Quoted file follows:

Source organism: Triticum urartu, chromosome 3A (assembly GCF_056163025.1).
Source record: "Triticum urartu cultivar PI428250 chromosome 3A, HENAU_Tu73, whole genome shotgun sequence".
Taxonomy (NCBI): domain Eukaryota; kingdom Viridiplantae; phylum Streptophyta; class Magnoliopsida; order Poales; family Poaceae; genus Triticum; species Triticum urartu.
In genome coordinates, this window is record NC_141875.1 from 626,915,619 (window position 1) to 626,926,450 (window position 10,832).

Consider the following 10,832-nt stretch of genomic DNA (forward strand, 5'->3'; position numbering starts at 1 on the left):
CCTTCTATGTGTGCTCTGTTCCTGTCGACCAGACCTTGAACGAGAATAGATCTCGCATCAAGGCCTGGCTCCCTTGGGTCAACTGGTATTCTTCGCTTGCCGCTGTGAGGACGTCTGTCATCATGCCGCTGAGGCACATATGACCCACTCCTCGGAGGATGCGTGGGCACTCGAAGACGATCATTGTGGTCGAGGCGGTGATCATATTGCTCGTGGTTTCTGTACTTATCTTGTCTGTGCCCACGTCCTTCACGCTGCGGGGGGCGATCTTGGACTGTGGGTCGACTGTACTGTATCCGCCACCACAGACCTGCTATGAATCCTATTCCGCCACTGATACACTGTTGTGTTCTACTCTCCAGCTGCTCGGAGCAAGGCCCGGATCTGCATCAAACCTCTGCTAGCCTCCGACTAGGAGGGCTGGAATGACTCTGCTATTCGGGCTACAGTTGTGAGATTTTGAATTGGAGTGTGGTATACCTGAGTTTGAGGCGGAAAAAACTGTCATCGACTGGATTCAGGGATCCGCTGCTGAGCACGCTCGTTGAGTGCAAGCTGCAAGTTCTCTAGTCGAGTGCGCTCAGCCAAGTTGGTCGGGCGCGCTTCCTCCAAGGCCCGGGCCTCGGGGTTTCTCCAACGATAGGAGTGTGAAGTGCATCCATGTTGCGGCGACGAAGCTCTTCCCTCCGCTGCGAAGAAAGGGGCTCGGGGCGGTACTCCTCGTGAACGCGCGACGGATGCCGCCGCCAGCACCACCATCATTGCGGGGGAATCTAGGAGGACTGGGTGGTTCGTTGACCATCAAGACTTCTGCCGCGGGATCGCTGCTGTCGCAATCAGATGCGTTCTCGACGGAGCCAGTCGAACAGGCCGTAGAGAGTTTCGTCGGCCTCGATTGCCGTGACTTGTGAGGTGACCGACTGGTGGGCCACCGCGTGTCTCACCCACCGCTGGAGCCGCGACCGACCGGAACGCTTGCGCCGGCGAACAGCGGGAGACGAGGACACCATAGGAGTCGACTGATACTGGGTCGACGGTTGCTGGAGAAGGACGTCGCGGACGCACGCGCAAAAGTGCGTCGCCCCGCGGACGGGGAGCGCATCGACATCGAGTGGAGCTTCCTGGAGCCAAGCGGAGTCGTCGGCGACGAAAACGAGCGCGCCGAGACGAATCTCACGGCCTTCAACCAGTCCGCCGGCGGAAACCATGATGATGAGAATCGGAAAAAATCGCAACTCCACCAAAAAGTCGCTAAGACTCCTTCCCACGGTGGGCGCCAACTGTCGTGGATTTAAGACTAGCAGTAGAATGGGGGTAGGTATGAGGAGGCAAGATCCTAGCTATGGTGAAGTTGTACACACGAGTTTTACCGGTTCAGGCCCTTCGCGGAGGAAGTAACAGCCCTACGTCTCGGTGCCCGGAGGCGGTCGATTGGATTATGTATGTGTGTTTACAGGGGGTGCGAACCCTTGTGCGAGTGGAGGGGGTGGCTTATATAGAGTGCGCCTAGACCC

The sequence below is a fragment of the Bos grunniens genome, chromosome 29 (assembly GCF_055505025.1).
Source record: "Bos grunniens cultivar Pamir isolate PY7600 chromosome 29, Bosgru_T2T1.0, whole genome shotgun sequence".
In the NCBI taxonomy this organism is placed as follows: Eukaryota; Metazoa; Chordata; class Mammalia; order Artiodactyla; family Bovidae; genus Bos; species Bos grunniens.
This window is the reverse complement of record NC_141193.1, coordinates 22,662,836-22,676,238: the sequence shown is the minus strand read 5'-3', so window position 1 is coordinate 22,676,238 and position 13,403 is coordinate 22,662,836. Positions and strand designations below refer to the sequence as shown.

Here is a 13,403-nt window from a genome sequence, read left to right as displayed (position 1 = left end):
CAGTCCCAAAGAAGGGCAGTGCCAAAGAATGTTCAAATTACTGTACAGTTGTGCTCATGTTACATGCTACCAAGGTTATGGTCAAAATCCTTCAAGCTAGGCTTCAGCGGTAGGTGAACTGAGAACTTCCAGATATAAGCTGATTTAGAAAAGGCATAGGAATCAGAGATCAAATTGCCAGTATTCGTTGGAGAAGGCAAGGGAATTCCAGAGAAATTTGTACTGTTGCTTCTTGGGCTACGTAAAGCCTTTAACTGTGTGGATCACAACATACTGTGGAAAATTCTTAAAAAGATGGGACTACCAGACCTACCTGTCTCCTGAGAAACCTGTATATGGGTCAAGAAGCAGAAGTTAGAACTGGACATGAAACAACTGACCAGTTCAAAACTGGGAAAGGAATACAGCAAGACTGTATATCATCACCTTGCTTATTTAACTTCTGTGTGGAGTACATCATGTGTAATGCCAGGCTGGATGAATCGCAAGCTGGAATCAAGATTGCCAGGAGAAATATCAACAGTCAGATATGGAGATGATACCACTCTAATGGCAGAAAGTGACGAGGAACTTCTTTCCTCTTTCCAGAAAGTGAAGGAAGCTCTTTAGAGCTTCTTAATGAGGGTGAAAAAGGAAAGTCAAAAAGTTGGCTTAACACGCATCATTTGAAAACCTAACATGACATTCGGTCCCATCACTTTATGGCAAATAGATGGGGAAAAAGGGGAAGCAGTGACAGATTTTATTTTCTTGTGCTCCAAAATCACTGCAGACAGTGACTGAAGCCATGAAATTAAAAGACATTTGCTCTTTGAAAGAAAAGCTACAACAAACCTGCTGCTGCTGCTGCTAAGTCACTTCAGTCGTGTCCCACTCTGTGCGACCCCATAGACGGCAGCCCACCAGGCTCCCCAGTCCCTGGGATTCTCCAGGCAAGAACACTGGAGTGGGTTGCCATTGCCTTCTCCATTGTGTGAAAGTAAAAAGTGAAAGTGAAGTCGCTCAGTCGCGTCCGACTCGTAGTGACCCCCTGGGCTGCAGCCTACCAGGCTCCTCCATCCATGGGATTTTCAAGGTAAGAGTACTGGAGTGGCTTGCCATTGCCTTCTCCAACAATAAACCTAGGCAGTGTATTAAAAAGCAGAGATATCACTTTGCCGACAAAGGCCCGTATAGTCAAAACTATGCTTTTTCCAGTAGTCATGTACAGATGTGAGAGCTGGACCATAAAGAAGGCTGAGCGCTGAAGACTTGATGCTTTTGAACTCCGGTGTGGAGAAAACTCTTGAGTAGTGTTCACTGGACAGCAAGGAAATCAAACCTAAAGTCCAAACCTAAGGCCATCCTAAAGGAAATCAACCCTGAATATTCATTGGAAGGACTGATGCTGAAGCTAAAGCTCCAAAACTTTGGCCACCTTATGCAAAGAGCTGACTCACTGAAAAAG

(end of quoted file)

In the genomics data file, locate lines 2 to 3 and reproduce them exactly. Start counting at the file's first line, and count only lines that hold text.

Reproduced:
Source record: "Triticum urartu cultivar PI428250 chromosome 3A, HENAU_Tu73, whole genome shotgun sequence".
Taxonomy (NCBI): domain Eukaryota; kingdom Viridiplantae; phylum Streptophyta; class Magnoliopsida; order Poales; family Poaceae; genus Triticum; species Triticum urartu.